Pyramids in General
Other Pyramid Topics
About Egyptian Pyramids
by Jimmy Dunn writing as Alan Winston
Most all of Egypt's best built monuments, the ones still around for us to see today, were somehow related to religion, and all construction of religious buildings in ancient Egypt began with ceremonies of very ancient origin. Today, we call these foundation rituals. The rituals involved leaving a foundation deposit buried not only under the corners of, for example, a temple, but sometimes at the apex and even at the corners of individual halls, courtyards and shrines as well as underneath pylons, columns and obelisks. They have been a valuable source of information for Egyptologist throughout the years.
However, the foundation ceremony consisted of much more than leaving the foundation deposits. Comparison of text and other material indicates that the ceremony actually consisted of ten discrete rites. These were, in theory, personally conducted by the king himself assisted by various deities and part of the rites occurred at the beginning and end of construction. The rites included:
Beginning the Construction
1. "Stretching the Cord", thereby fixing the plan of the building.
Completion of Construction
8. Purification of the completed temple
During the Greek (Ptolemaic) period, a ceremony was even made of the king leaving his palace and arriving at the temple site, but the above list sets out all the rites of the earlier lists such as that depicted on the walls of the Small Temple of Tuthmosis III at Medinet Habu.
The first of these rituals became, over time, the most important. Known as pedj-shes, or "stretching the cord", it was of such importance that the whole ceremony, or at least that section leading up to actual construction, was called by the same name. The reason this rite was so important was that it aligned the whole temple by careful astronomical observation and measurement.
This was probably done by sighting northern circumpolar stars through a notched stick called a merkhet. This was perhaps accomplished by sighting the star on an artificial horizon as it rose in the evening, and again as it set. Determining the halfway point between these two points would give the builder's true north.
Theoretically, the king carried out this ritual with the aid of Seshat, or Sefkhet-Abwy, the scribal goddess of writing and measurements. In reality, trained temple personnel probably carried out the measurements and the king's role was probably purely symbolic. In fact, while we do not know how often the king actually participated in the rites, symbolically at least, all stages of a temple's construction were performed by him.
After the initial phases of the ceremony were completed, the foundation deposits would soon be placed in a pit that was sometimes lined with brick. These pits could be as large as several meters across. Their composition varied widely, but often included small votive plaques, bricks, models of building tools or good offerings, and often the head of a bull and a goose. These objects were normally models of a purely symbolic nature. The items were most often made of clay, wood or other simple materials and were rarely of expensive or rarer substances. In the Late Period, they sometimes also included samples of materials actually used in the building's construction.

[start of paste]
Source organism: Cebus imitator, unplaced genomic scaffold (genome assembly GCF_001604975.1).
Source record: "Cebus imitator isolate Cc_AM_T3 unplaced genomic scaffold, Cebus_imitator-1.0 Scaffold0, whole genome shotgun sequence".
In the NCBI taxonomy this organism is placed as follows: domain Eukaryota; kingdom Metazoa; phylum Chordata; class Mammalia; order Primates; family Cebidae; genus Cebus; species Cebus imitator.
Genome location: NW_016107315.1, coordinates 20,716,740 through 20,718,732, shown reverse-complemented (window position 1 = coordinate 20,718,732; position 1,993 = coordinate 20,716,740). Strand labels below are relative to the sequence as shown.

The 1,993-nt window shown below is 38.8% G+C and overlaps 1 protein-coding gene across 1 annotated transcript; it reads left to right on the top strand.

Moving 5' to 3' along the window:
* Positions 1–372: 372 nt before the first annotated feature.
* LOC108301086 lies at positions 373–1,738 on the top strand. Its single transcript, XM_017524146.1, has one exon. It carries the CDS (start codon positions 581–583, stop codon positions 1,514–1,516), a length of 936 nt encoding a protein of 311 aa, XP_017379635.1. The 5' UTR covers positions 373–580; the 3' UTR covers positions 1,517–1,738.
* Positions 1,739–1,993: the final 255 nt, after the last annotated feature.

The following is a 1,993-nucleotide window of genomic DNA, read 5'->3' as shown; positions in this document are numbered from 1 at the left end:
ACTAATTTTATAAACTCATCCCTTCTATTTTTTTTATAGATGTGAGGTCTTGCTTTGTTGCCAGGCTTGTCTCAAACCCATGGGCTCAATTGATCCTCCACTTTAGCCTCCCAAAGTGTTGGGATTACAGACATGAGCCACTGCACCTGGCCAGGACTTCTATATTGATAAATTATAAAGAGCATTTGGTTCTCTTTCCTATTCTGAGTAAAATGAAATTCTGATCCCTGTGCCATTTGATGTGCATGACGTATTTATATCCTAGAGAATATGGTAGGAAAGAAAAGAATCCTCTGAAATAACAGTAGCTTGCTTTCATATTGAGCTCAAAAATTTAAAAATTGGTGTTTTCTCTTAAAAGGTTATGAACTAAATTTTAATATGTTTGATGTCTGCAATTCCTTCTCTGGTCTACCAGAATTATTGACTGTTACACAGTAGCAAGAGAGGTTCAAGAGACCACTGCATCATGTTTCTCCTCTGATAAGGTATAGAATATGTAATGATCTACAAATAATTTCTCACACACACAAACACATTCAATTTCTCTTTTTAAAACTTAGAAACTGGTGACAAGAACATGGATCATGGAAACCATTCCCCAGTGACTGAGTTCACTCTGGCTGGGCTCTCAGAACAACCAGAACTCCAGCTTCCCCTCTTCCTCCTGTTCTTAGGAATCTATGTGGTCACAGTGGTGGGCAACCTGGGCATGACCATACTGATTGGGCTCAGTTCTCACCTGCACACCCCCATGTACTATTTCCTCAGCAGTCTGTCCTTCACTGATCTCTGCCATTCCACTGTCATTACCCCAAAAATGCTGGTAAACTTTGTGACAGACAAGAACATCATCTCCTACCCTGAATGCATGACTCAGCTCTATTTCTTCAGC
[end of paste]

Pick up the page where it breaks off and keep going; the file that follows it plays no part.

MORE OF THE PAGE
Normally, these items were not even inscribed, but when they were, mostly during the Middle and New Kingdom period, they usually only stated the name of the king who commissioned the construction and perhaps the deity to whom the temple was dedicated. These inscriptions usually followed a formula such as "The good king (King's name) beloved of (Deity's name) Lord of (City or Temple name). In the 12th Dynasty, we also find "Excretion Text" listing the enemies of Egypt written on figurines and pottery, and buried beneath the construction so that they were symbolically "smothered".
The most famous example of a foundation deposit is probably those found in the temple of Hatshepsut at Deir el-Bahri. This temple had fourteen brick lined pits measuring about one meter in diameter and between 1.5 and 1.8 meters in depth. Each was placed at a crucial junction in the plan of the temple. The contents included food offerings and materials used in the construction of the temple. They also held scarabs, cowroids, amulets, travertine jars and models of tools, such as crucibles and copper ore, lead ore and charcoal for smelting). The introduction of model tools and building materials within the deposits were meant to magically serve to maintain the building for eternity.
Recreated foundation deposit from the temple of Queen Hatshepsut at Deir el-Bahri
These foundation deposits have demonstrated to be invaluable in determining chronologies, agriculture practices and diet, and the order of the kings.
Specific Items found in some Foundation Deposits:
Last Updated: June 13th, 2011
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